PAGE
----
which pertain to "generic" non-
violent crimes - those which apply to
more than one unit of the University,
such as theft.
'BAKER SAID the council agreed to
draft an entire code and anything less
would mean "abdicating their
agreement." He refused to comment,
however, on what action he might
Later yesterday, the University
Council continued to work on their
emergency procedures. So far, coun-
cilmembers have agreed that once a
violent crime, including arson, has
been committed, a faculty member or
adminstrator serving as the
University's central coordinator
would take some action.
For example, the coordinator might
* bar a student from a classroom. The
sanction, however, would be the
minimum necessary to make sure the
accused doesn't pose a threat to
others at the University.
THE COORDINATOR would not be
able to suspend or expel a student as
previous drafts of the code allowed.
And the student would have a right to
appeal the severity of the coor-
Within a 10-day period, the Univer-
sity would have to hold a hearing or
the charges against the student would
decided the hearing board should be
made up of one faculty member, one
administrator, and one student. The
'administration, in its last code
proposal two years ago, would have
formed a hearing board comprised
completely of students. The students
would be selected by the University
ACCORDING to the council, MSA
would present a pool of students,
SACUA would offer a pool of faculty,
and the president would submit
names of administrators to the coun-
cil at the beginning of every year.
The council would then randomly
,elect a series of 3-member hearing
boards which would be alternately
used with every hearing.
The accused would have the right to
challenge any member of the board as
Councilmembers also agreed
yesterday that a hearing could be
avoided if the University and the ac-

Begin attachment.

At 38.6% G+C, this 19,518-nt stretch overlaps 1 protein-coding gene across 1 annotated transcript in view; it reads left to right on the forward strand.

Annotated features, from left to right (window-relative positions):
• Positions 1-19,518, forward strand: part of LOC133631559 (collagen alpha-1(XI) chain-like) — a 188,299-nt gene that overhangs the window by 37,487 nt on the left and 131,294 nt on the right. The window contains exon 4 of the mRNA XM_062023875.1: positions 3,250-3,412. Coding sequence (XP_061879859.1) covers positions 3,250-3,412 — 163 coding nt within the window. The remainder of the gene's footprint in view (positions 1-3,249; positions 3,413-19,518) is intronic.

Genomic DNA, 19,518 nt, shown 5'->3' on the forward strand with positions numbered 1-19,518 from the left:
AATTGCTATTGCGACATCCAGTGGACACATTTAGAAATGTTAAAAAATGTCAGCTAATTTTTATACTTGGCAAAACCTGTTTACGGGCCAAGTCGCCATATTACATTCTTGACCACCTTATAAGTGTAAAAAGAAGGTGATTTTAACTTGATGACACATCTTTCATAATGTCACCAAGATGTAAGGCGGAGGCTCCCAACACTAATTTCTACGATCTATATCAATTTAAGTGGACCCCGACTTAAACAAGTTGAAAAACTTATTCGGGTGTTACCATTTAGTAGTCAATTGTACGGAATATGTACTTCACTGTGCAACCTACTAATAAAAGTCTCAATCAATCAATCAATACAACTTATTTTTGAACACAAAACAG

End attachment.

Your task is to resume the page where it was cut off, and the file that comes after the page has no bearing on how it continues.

cused agreed, for example, that the
University would not pursue the case
if the accused agreed to counseling.
AT YESTERDAY'S regents
meeting, the board agreed to invest
about $5.8 million in the Common
Hello ... is that right?
The Michigan Daily?
'Carries Bloom County ...
THE BLOOM COUNTY?
Fund's South Africa-Free Equity
The fund, said Norm Herbert, the
University's investment officer, is a
pool of investments in companies that
do not do business in South Africa.
The Common Fund, Herbert said, is
an organization which allows colleges
and universities to pool their resour-
ces. Previously, the money was in-
vested in the Common Fund's equity
pool. The pool, however, included in-
vestments in companies that do
business in South Africa.
The regents also yesterday voted to
observe Martin Luther King's birth-
day on campus and urged "all admin-
strators and faculty to be as thought-
ful as possible to those who wish to ob-
serve this day in some special way."
VAN DYCK DOBOS STUDIOS
2 - 3" x 5"s for $5.00
if taken before Jan. 31st.
" Passport - Immigration
" Resume - Application
407 E. WILLIAM
c. Division- Ann Arbor
Classes in ballet,
modern, jazz, tap,
beginning January 13
For current class
FRESHMEN AND SOPHOMORES
CONSIDER THE BACHELOR
OF BUSINESS ADMINISTRATION
REQUIREMENTS FOR ADMISSION ARE:
1. Junior status - 55 transferable credit
hours by Fall Term 1986
2. English: English Composition (one term)
3. Principles of Economics (micro and macro)
4. Mathematics: Calculus (one term)
5. Principles of Accounting: (one term)
APPLICATION PREFERENCE DATE:
January through March 15, 1986
Applications can be picked up in The School of Business,
The Office of Admissions and Student Services - Room 158.
FOR FURTHER INFORMATION ON THE BBA PROGRAM,
CALL THE OFFICE OF ADMISSIONS
AND STUDENT SERVICES - 763-5796
STOP BY TO SEE THE PRE-BUSINESS ADVISOR
IN 1213 ANGELL HALL
711 N. University (near State Street) * Ann Arbor
SORORITY WINTER RUSH 1986
Dates: Jan. 19 - Jan. 25
CONTACT PANHELLENIC ASSOCIATION FOR DETAILS